Illini Solar Car
Materials science: From the classroom to the race track
Tiffany Liu and Taft Hammond are two of five MatSE students representing the 150-member Illini Solar Car team at the University of Illinois Urbana-Champaign. Together they work with 20 different majors to design and build top-performing, sustainable solar vehicles.
Written by Heather Coit
A shared interest in working with composites, sustainable manufacturing and an interdisciplinary team led MatSE students Tiffany Liu and Taft Hammond to join the Illini Solar Car team, which boasts over 150 members.
Liu and Hammond are both members of the Mechanical sub-team, responsible for designing and building the car’s structure, among other duties that include leadership roles.
Hammond, the composites lead for the sub-team, works with fiber-reinforced polymer-matrix composites, which he describes as forming the shell and chassis of the car plus subsidiary components.
“My main responsibility is leading composites manufacturing projects, typically layups, but my responsibilities include composites sourcing and materials testing,” Hammond said.
Liu primarily works with composites and acts as the team’s new member coordinator, focusing on recruitment. As one of five MatSE student members of Illini Solar Car, she hopes to attract more of her peers.
“I want more MatSE students to be involved with technical RSOs that provide opportunities for hands-on practice for our distinctly theoretical curriculum, and part of that has been making our training process more effective and engaging,” Liu said.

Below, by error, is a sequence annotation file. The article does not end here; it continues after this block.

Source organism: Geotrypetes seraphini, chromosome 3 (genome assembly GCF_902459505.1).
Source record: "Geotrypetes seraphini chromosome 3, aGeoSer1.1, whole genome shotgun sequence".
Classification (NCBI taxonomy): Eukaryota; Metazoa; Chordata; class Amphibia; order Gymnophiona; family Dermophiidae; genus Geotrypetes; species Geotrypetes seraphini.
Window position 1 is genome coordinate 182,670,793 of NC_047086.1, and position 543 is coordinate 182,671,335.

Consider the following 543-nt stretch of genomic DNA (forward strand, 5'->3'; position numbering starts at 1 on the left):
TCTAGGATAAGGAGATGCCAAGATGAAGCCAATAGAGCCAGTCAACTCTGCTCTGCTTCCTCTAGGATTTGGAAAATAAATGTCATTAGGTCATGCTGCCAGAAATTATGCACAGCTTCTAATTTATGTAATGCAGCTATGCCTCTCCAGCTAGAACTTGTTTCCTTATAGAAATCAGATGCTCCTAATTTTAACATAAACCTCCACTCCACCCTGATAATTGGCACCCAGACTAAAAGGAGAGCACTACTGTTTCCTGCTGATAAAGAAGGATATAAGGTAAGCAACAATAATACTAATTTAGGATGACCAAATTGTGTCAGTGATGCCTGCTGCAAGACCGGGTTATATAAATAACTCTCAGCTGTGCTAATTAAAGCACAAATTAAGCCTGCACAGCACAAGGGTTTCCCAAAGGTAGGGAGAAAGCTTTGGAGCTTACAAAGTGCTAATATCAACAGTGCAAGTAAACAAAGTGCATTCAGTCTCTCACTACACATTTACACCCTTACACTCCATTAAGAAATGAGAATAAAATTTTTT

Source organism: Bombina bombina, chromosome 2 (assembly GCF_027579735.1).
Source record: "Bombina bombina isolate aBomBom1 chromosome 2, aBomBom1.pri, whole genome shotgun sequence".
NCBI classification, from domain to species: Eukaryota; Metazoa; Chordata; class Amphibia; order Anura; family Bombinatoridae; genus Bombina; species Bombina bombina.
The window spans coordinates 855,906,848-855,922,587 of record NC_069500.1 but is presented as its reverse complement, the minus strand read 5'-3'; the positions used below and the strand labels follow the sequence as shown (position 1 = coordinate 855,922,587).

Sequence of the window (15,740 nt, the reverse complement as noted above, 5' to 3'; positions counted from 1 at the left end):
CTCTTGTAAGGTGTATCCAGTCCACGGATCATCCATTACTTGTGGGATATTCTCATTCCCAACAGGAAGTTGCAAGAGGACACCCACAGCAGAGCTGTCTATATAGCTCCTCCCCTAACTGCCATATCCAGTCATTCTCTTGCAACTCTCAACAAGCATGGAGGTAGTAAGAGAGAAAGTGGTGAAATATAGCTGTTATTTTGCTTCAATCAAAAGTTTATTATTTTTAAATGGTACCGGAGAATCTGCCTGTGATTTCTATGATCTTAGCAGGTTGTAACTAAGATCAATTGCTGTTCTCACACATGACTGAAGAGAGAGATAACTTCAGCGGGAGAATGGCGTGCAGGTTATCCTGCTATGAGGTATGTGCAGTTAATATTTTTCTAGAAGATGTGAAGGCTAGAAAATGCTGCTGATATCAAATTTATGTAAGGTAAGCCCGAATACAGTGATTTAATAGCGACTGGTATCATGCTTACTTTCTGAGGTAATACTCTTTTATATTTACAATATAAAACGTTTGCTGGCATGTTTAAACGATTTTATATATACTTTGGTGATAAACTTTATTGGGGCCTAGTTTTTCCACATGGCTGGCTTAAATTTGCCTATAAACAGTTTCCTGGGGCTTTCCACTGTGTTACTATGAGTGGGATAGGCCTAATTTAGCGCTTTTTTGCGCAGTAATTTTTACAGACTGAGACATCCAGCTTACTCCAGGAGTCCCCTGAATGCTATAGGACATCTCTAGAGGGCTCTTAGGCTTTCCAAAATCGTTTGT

As Liu and Hammond have learned, students have several ways to apply their materials science lessons to the team’s solar car work.
“My solar car experience and MatSE coursework provide mutual reinforcement,” Hammond said. “MatSE provides me with a theoretical background and a deeper understanding of the mechanical properties of materials, while solar car gives me a chance to learn fabrication techniques that you don’t necessarily gain through coursework.”
The interdisciplinary nature of Illini Solar Car is another benefit to students who want to work alongside teammates representing over 20 majors at the university.
“Throw 75 engineers of various backgrounds at a project, and it’s bound to be solved,” Hammond said.
The two had a chance to put this teamwork to the test last July when they joined the team to race their solar car, Brizo, at the distance-based competition, American Solar Challenge, finishing sixth place in the single occupant vehicle class. Just before the eight-day competition, which began in Missouri and ended in Idaho, they took fifth place in the SOV class at the Formula Sun Grand Prix in Kansas.
“My favorite part of the race was talking to other teams about their manufacturing process and seeing all the great work on solar cars,” Liu said. “An engineering lesson I learned was always to consider fatigue cycles and safety after we caught small cracks forming in critical but unnoticeable parts.”
“In terms of life lessons, certainly the most pertinent would be to be prepared for anything, and I mean anything,” Hammond said of the experience. “You never know when life will throw a semi-truck at you.”
This upcoming year is a big one for Illini Solar Car as they begin to build Brizo’s successor. The new car and crew are headed to Australia when they race at the 2023 Bridgestone World Solar Challenge.
Collaboration will continue to be important for members like Liu and Hammond, who appreciate the kinship created among the growing team.
“Our team’s work is collaborative in nature,” Liu said. “We all deal with similar struggles as students, but the proximity that comes with figuring out how to make the best solar car strengthens the feeling of community.
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This story was published Nov. 23, 2022.